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Faculty Perceptions and Participation in Distance Education: Pick Fruit From the Low-Hanging Branches

Faculty Perceptions and Participation in Distance Education: Pick Fruit From the Low-Hanging Branches
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Author(s): Kim E. Dooley (Texas A & M University, USA) and Jane Magill (Texas A & M University, USA)
Copyright: 2002
Pages: 18
Source title: The Design and Management of Effective Distance Learning Programs
Source Author(s)/Editor(s): Richard Discenza (University of Colorado, Colorado Springs, USA), Caroline Howard (HC Consulting, USA) and Karen D. Schenk (K. D. Schenk and Associates Consulting, USA)
DOI: 10.4018/978-1-930708-20-4.ch005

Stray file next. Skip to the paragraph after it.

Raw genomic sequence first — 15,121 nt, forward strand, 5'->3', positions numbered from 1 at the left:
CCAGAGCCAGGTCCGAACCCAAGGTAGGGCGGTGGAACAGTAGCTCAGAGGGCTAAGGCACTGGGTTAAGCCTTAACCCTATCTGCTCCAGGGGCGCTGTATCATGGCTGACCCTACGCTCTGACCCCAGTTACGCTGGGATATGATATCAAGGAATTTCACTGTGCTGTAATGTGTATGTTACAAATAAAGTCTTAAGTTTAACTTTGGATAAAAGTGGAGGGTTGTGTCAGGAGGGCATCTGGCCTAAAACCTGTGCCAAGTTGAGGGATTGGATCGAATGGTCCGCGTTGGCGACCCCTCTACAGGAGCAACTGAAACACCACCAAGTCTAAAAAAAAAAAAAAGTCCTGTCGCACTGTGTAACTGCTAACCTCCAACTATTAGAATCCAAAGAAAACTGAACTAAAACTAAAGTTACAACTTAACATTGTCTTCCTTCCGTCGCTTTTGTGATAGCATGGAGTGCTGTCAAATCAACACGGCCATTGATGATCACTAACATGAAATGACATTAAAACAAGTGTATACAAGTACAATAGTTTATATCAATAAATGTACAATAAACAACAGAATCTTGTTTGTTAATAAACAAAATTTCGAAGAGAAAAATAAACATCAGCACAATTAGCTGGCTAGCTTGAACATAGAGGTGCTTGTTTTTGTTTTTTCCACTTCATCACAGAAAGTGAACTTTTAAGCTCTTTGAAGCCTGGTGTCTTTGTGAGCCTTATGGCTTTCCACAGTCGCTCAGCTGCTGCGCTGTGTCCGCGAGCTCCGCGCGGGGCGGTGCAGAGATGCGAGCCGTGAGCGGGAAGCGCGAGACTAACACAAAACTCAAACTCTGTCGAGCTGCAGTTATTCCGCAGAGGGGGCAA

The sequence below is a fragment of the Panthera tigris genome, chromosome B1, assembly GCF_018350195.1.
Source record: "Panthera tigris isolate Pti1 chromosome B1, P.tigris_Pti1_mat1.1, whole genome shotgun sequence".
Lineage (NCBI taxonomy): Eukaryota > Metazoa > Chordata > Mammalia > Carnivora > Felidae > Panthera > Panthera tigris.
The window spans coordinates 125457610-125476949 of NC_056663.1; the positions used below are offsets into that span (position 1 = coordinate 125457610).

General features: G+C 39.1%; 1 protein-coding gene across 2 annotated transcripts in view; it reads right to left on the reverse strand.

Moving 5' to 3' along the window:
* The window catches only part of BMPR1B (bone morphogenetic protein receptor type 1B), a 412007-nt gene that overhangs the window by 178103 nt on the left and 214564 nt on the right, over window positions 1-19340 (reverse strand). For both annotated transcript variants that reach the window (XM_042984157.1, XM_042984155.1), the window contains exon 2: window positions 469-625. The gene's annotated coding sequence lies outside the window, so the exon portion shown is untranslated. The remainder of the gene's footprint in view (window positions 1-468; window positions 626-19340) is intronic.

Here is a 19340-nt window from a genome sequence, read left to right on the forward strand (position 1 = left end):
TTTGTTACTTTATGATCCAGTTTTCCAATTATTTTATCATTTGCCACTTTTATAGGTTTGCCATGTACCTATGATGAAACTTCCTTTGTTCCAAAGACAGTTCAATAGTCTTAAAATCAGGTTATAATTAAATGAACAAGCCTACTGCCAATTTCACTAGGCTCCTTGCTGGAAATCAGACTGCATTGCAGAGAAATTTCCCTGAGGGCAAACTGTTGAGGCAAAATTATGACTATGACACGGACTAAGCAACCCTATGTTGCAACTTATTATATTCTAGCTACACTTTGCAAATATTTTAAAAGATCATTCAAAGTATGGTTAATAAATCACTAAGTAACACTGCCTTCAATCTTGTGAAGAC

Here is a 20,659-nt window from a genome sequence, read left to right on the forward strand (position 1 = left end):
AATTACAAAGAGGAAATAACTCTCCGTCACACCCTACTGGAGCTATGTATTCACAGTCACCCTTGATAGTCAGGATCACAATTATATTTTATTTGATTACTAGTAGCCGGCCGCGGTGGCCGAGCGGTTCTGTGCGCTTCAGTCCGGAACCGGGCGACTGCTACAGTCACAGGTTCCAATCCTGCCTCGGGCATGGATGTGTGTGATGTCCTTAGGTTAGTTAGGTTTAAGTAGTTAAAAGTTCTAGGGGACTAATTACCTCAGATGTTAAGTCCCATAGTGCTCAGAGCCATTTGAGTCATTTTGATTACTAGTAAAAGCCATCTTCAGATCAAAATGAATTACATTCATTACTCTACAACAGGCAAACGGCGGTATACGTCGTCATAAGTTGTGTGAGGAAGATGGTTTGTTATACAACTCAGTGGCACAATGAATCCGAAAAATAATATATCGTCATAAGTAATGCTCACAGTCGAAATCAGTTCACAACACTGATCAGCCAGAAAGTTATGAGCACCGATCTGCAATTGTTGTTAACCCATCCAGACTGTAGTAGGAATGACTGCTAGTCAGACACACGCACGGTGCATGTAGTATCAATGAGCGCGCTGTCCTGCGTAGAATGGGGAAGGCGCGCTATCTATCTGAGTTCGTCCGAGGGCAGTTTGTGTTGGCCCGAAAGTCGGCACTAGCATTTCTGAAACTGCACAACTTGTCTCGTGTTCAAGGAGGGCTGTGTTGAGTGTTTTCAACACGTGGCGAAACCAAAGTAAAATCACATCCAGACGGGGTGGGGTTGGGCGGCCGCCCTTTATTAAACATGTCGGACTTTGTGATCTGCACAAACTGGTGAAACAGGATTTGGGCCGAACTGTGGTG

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Abstract

Motivating faculty members to teach at a distance has been a challenge for most colleges and universities. What will be the impact of teaching using technology on faculty responsibility? Is teaching students through any or all distance education methods really nothing more than adapting traditional classroom approaches? What are the attitudes and barriers to using technologies often associated with distance education? In this chapter the authors present data obtained from an extensive survey of faculty opinions on teaching at a distance, as well as several case studies describing incentives and training made available for distance education. To enhance participation in distance education, faculty must have the competence, attitude that distance education is important and valuable, and infrastructure available to facilitate the additional time and effort to convert courses. Faculty training programs cannot be “one-shot” and should include personnel in close proximity to faculty, preferable on their own equipment. Release time is an important incentive to encourage participation.

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